In Alabama, It's The 1960s All Over Again

FILE -- In this Oct. 24, 2012 file photo, former Chief Justice Roy Moore poses for a photo in his Montgomery, Ala., office. T
FILE -- In this Oct. 24, 2012 file photo, former Chief Justice Roy Moore poses for a photo in his Montgomery, Ala., office. The Alabama Supreme Court is divided over whether the state Legislature is acting legally by rewriting the state Constitution a few portions at a time. Moore and Justice Tom Parker have issued advisory opinions saying the article-by-article approach is not allowed by the Constitution. (AP Photo/Dave Martin)

Good news, gay and lesbian couples. Gay marriage is now legal in the state of Alabama!

Well, sort of.

Last Monday, the United States Supreme Court voted 7-2 to deny a delay on a lower court's decision to strike down Alabama's gay marriage ban. In doing so, the Supreme Court effectively made Alabama the 37th state in the nation where gay marriage is now legal.

But Alabama is Alabama -- a state with a long, proud and shameful record of defying federal court orders and ignoring Constitutional law. And in typical Alabama fashion, Alabama has decided once again, as it did in the 1960s with African-Americans, that it will not go gently into that good night!

Before the Supreme Court even announced its decision, Alabama Chief Justice Roy Moore -- the same Roy Moore who was removed from office in 2003 for defying a federal court order to remove the Ten Commandments from the state Supreme Court building -- issued an order of his own, instructing all probate judges and state employees to ignore the SCOTUS ruling, adhere to state law and deny marriage licenses to same-sex couples.

As a result, we have a conundrum in Alabama. The Supreme Court says it cannot refuse marriage licenses to gay couples, but its own Chief Justice says it can. And as a result of that, many counties in Alabama don't know what to do.

Forget about the fact that the Supreme Court has spoken. Chief Justice Roy Moore made it clear before the court spoke that he had no intention of following its orders. Also, forget about the fact that under the Constitution of the United States, no state -- much less Alabama -- has a legal right to deny its citizens the equal protection of the law. Remember, this is Alabama. What didn't work in the '60s on African-Americans may work today on gays and lesbians! Right?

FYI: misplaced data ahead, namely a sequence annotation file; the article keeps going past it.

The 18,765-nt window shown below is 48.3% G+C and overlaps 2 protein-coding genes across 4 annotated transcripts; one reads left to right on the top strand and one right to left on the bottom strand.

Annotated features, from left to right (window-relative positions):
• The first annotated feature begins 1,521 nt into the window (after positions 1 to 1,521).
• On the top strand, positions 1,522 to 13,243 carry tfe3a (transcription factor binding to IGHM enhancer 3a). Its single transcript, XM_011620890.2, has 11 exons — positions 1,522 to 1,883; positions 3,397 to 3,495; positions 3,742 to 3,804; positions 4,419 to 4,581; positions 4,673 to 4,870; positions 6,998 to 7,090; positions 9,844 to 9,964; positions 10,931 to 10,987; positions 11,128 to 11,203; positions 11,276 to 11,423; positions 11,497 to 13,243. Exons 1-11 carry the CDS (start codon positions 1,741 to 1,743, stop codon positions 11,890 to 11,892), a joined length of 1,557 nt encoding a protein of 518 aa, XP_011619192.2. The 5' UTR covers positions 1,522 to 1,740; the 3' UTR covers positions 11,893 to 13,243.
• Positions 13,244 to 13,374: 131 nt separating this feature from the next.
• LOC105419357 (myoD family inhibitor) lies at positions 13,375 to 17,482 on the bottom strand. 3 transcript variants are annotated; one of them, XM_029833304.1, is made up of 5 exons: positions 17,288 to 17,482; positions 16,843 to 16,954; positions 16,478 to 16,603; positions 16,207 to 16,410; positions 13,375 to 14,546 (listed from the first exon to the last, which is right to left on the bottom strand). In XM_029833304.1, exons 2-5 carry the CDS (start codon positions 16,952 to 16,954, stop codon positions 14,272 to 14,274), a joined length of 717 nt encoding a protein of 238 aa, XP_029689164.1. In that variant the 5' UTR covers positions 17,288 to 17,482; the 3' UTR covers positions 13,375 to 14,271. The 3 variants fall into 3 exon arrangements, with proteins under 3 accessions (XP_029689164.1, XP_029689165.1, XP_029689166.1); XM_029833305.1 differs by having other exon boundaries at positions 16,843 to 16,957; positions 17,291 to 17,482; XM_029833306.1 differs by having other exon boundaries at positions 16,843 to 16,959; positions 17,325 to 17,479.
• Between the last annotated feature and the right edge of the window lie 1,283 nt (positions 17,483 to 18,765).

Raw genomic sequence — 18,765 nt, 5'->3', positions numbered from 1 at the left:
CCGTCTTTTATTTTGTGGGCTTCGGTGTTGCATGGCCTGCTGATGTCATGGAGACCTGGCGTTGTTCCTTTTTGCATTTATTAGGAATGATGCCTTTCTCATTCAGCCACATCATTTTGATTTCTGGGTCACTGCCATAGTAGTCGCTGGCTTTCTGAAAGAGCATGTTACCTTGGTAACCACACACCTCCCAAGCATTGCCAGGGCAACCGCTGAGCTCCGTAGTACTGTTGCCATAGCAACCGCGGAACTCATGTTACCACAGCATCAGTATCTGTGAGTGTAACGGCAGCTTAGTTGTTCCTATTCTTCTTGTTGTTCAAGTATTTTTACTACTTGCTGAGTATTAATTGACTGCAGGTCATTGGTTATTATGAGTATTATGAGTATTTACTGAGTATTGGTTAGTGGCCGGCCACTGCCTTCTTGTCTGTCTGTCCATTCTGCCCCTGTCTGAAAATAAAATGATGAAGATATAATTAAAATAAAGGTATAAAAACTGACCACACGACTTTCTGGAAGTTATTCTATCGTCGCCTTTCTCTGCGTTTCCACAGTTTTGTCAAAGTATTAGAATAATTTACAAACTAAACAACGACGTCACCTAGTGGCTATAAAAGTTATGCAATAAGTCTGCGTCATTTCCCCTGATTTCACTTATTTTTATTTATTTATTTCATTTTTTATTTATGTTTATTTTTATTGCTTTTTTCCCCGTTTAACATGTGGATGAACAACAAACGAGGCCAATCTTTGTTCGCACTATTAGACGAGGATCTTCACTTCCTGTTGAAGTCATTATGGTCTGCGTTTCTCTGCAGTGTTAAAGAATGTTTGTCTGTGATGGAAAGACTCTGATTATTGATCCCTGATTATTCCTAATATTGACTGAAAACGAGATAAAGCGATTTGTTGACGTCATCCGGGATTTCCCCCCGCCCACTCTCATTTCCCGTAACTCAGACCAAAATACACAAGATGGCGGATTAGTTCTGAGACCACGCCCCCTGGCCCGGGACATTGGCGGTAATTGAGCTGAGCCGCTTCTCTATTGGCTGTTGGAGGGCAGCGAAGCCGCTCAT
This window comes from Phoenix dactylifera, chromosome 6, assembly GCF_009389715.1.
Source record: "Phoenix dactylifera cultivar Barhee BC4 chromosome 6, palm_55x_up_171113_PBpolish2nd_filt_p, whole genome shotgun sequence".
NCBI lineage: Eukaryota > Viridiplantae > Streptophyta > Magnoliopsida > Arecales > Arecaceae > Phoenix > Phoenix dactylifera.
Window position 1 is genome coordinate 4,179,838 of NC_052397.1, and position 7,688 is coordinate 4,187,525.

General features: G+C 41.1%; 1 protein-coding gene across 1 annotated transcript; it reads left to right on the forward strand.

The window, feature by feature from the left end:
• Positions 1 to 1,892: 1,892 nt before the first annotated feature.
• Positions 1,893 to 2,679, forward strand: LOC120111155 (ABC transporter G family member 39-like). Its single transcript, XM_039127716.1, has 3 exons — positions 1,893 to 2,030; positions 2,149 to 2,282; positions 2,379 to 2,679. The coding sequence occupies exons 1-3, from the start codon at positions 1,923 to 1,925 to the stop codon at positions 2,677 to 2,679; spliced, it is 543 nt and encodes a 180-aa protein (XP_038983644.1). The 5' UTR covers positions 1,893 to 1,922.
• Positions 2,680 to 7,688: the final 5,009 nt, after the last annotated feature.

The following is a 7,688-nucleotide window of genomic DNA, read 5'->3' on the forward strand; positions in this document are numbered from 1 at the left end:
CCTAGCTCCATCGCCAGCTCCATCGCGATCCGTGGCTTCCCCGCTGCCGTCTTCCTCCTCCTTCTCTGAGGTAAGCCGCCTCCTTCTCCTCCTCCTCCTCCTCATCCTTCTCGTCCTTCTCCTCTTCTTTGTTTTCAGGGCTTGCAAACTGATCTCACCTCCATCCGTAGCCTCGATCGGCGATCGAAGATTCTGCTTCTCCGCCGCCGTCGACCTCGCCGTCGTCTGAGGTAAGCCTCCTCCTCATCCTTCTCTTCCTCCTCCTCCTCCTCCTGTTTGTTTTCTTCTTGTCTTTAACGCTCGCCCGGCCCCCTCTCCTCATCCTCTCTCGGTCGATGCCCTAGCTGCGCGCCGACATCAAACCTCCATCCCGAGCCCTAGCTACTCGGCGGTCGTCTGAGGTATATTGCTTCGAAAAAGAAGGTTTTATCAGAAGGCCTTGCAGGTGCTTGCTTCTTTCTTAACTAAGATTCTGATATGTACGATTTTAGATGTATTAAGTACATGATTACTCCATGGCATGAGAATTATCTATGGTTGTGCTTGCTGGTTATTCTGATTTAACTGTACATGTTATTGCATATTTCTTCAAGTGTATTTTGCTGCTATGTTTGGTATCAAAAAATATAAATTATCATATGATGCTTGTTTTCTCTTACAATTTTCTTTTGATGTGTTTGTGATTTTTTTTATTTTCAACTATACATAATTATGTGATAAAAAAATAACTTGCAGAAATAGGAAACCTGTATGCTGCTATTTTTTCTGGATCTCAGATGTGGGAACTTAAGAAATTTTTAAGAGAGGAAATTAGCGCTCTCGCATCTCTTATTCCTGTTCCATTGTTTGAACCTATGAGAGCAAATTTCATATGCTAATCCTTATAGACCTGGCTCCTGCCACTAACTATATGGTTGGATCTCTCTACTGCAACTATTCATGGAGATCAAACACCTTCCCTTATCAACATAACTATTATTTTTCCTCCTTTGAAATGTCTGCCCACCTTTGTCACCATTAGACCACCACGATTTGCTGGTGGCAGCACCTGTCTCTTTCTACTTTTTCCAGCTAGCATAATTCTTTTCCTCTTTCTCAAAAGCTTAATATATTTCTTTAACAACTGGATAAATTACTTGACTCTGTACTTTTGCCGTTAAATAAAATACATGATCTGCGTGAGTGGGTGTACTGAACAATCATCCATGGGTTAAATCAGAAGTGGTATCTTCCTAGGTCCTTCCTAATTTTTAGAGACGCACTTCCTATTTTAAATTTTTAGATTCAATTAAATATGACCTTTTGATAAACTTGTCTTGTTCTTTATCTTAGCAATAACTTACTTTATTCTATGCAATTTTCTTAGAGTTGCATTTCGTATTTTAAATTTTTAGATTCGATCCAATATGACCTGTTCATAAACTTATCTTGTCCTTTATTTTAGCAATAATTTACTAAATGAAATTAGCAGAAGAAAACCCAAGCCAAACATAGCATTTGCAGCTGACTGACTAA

Moore's statements on the issue have been confusing at best. He told CNN's Chris Cuomo that his decision is based on the law, not his own personal beliefs. "I've never said it was about my faith and religion," he told Cuomo. "It's about the organic law of the country."

But in that same interview, he also told Cuomo "It's about sexual preference overcoming an institution which has existed in our state for centuries, and I think it's wrong."

You think it's wrong, Mr. Moore, or you know it's wrong under state and federal law? These are two different statements. And it's not clear from your statements where you stand on gay marriage.

Of course, this is the same Roy Moore who has let his personal beliefs get in the way of his job before. That's why he was relieved of his duties in 2003. But remember, this is Alabama! What didn't work for Roy Moore in 2003 may work for Roy Moore today. Right?

At the end of the day, Roy Moore's personal beliefs don't matter, and neither do the personal beliefs of anybody else in the United States. All that matters is the Constitution, which is very clear on the legal process regarding gay marriage. The 5th Amendment states, "No person shall... be deprived of life, liberty or property, without due process of law." A popular vote -- like the one that banned gay marriage in Alabama in 2006 -- is not due process of law.

The 14th Amendment states this: "No state shall... deny to any person within its jurisdiction the equal protection of the laws." That means no state can issue an order or statute that denies equal protection to all its citizens. The executive order issued by Governor Fob James that banned gay marriage in Alabama in 1996? It's illegal and unconstitutional. So are the statutes passed by the Alabama House and Senate that same year -- both are unconstitutional and illegal. This is Constitutional reality, folks. It's not up for debate, and it doesn't matter what your personal beliefs are.

But again, this is the same Alabama that defied federal court orders on segregation in the 1960s. Everything, it seems, is up for debate in Alabama! Its own governor, George Wallace, once famously stated "Segregation now, segregation tomorrow, and segregation forever!" That didn't work out too well for Wallace, but remember, this is Alabama! What didn't work for George Wallace in the '60s may work today. Right?

Enough with the gay marriage hysteria, America. If you disapprove of gay marriage for personal and religious reasons, that's fine. I support your Constitutional right to do so. If Phil Robertson from "Duck Dynasty" speaks out against gay marriage, I support his Constitutional right to do so, too, even if I disagree with his words. But, I do not support anything that goes against the Constitution. For the state of Alabama, or any other state, to deny gay couples the equal protection of its laws simply because they're gay is not only wrong and immoral, it's arbitrary, illegal and unconstitutional. It's as simple as that.

And remember this, Alabama: The ten states with the lowest divorce rates in America are Connecticut, Iowa, Illinois, Massachusetts, Maryland, New York, New Jersey, North Dakota, Pennsylvania and Wisconsin. Gay marriage is legal in nine of those states. If your ultimate goal is to defend the sanctity of marriage in your state, well, that's great! What's working in those states may work in Alabama.